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Towing with Model X

Discussion in 'Model X: Driving Dynamics' started by seabreezefarm, Jan 2, 2020.

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  1. seabreezefarm

    seabreezefarm Member

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    Just got my first Tesla on Friday, 27 December 2019. Put the beast to work immediately hauling livestock. Racked up 850 miles in the first 6 days. Loving it! I'd like to create a thread of experiences, successes, failures and 'gotchas' related to towing with the Model X, particularly for work purposes (vs. pleasure). We operate a small livestock farm in the Pacific Northwest.

    Cheers, and Happy New Year all!
    F29257DC-4F9E-49A3-9FBC-2A02C65880B8_1_105_c.jpeg 7DB7DACC-8D3E-4C8E-B881-A40DD4D9465B_1_105_c.jpeg
     
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  2. mswlogo

    mswlogo Well-Known Member

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    How was your efficiency and how much does that rig weigh?
     
  3. seabreezefarm

    seabreezefarm Member

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    The scale weight on trailer is 2600 pounds. I was hauling about 1500 pounds of livestock, so total trailer weight was about 4100 pounds. I had one adult passenger, two toddlers and a couple hundred pounds of gear in the car. I'm new to the EV world, so not sure how to get the efficiency data. Can you help me with that? It worked out fine with Supercharger stops being perfectly located for our trip. We follow this same route about twice per month with the trailer and twice without. Roundtrip is about 400 miles. Range seemed to be roughly half of predicted. We stopped at two Superchargers each way.

    George
     
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  4. ecarfan

    ecarfan Well-Known Member

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    Thanks for your post and glad your X is working out for you towing your loaded livestock trailer. There are many towing-related threads in this forum (Driving Dynamics) and the main Model X forum. I wish there was a specific subforum for Model X towing.

    If you want to measure your energy usage while towing, set one of the trip odometers to zero at the start of a towing trip and then at the end of the trip check the Wh/mi number for that odometer.

    Based on the shape of your trailer (squarish) and its height I am not surprised that you used double the energy to tow it compared to not towing. You will find that the increase in energy used is highly speed dependent at speeds above about 40mph. What is your typical speed when towing?
     
  5. mswlogo

    mswlogo Well-Known Member

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    Look at your Trip Computers.

    You can make the Panel on the Left in the Instrument Cluster Default to Trip Computers. Navigation will always Overlay that by default. You can flip to Trip Computer underway or wait till Nav is finished to see the stats. You always look on the Main Screen under Trip computers as well.

    You can customize what shows in the Trip Computer on the Main Screen under Trip Computers.

    A lot of Folks Reserve their "Trip B" computer for their lifetime Average. You can rename it to "Lifetime" and you want to be careful to never clear it.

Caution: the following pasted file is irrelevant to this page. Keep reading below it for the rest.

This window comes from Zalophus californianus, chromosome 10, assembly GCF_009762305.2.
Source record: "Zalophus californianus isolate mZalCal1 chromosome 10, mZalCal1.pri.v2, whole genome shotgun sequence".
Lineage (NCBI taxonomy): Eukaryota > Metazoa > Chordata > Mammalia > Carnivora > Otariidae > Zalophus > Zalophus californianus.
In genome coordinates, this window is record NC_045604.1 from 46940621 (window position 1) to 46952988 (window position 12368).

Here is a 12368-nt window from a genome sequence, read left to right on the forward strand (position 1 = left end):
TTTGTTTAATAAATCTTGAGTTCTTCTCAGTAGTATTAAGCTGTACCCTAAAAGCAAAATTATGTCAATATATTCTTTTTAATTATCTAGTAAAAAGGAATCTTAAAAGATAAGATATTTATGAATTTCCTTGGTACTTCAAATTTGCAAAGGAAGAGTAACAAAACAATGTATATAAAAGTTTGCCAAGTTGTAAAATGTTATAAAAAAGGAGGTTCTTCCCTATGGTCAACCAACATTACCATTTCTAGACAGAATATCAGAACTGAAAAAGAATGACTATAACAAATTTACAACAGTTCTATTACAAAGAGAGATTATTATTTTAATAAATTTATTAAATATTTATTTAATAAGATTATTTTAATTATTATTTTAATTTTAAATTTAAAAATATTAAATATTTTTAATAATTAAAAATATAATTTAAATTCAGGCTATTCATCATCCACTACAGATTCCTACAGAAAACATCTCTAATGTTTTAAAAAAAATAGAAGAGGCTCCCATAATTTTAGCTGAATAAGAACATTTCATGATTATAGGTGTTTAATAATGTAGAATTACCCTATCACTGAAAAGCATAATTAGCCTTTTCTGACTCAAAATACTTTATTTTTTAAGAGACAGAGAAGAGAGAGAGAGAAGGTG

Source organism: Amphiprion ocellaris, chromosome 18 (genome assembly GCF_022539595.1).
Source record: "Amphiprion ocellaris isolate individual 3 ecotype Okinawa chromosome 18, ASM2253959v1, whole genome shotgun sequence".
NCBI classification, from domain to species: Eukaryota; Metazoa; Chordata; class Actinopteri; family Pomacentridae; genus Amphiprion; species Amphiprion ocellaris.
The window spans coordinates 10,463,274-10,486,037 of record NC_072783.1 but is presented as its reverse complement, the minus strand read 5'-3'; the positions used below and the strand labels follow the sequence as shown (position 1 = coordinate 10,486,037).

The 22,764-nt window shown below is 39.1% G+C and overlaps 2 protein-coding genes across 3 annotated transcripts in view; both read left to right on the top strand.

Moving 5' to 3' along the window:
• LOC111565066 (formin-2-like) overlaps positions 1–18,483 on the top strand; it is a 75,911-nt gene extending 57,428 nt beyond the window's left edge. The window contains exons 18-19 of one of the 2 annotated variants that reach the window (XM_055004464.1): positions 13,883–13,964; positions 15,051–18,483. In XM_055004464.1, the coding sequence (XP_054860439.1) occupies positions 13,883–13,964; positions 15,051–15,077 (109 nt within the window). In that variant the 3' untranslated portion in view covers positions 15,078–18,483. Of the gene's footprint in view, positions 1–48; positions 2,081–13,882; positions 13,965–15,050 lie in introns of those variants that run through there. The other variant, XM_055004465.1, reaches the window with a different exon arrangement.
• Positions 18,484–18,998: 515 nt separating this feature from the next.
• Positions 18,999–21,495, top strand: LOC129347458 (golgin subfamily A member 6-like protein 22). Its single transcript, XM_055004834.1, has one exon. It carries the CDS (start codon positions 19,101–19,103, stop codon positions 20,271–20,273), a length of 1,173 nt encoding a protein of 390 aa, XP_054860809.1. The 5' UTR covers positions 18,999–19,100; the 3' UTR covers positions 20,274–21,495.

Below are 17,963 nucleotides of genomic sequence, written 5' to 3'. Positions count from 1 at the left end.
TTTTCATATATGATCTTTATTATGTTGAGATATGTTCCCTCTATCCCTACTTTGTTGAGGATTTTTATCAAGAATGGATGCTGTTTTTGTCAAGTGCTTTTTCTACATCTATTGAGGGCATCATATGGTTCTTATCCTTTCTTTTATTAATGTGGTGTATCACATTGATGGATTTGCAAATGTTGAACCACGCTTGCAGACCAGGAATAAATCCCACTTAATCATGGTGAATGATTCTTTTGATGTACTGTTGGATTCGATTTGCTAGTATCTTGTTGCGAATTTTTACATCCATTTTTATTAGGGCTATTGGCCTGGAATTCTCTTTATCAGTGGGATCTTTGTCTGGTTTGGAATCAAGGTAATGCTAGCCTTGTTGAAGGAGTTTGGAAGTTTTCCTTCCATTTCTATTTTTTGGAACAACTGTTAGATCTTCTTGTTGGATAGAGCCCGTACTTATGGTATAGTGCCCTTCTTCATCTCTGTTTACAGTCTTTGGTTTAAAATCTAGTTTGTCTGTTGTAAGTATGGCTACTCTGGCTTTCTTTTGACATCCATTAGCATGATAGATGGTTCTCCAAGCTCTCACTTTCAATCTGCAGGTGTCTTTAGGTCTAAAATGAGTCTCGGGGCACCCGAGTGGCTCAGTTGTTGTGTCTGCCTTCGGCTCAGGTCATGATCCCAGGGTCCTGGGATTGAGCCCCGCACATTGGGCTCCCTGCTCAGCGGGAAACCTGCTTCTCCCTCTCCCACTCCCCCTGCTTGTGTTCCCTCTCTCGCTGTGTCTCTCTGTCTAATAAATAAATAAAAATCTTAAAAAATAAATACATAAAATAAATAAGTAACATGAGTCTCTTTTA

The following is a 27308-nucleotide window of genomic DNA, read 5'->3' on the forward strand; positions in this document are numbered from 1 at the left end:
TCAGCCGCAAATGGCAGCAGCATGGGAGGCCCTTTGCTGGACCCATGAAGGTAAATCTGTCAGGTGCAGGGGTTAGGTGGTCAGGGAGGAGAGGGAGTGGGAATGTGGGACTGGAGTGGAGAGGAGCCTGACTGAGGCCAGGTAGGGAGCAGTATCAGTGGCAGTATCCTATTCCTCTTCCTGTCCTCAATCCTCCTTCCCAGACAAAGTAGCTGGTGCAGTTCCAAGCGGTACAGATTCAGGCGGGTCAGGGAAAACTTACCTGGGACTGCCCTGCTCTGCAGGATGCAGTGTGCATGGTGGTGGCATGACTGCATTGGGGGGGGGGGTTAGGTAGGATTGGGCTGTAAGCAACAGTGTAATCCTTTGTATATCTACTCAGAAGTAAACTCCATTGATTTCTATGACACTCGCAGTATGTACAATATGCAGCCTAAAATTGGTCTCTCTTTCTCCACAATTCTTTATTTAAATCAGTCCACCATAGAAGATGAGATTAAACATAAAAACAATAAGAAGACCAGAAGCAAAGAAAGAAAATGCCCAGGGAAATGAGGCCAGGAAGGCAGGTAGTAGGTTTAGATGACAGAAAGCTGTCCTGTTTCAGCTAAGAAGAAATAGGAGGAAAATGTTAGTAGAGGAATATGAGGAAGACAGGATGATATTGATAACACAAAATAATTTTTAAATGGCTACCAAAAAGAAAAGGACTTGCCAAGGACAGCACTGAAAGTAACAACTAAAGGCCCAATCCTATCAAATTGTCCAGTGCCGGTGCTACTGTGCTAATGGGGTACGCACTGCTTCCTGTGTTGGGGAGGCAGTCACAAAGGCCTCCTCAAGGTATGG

You have Trip Computers Automatically from Start of Trip and Last Charge besides Trip A and Trip B (4 in all).

    Folks report their usage in Watt Hours / Mile. A typical range for Model X LR in good weather might be around 300 wh/mi (that is roughly EPA rating). Folks tend to see usage double when towing something like that and it might go to 600 wh/mi. Which implies your battery will only take you half as far.

    I like to have the Energy Chart showing in the Right Panel in the Instrument Cluster. That will show the last 5, 15, or 30 mile average. You can control that by looking at the Energy App on the Main Screen. What every range you leave the Energy App in will Default to the Mini Energy Graph in the Instrument Cluster. I like it on "last 5 miles" so I know my "current" usage.

    The Energy App is one of the "Apps" that get to by Clicking the Button with the up arrow or carrot that will display another row of Apps, one being the Energy. The Energy App is a good one to learn how to use.
     
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  6. FireMedic

    FireMedic ‘20 3P-Red Rocket & ‘20 LRX-Falcon Heavy

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    I have found that my efficiency varies greatly based on load placement within the trailer. I have a max weight rating trailer of 3000 pounds. It’s a 10‘ x 5‘ with a V nose. I lose about 30% depending on how much weight I have loaded in the trailer and my driving style. If I do mostly country roads it’s closer to 20% loss compared to normal driving. When I do mostly freeways… It turns into more like 40% loss.
    Just don’t be this guy! FDD32818-61EB-4F9A-8B22-E912DABD6DD2.png
     
  7. ecarfan

    ecarfan Well-Known Member

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    Increased energy usage when towing is much greater at freeway speeds (due to aerodynamic drag) than it is when towing at much lower speeds. Energy used increases as the cube of the speed. How much weight you place in your trailer has less of an effect.
     
  8. Fiver

    Fiver Active Member

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    Towed sleds around, that's about it.. Energy use as expected went through the roof climbing up and down mountains with those hooked up. Just local trips, I think the farthest I drove with them was 50 miles round trip. Got some funny looks puling into the gas station when we needed to fuel up the sleds though.
    IMG_6382.jpeg
     

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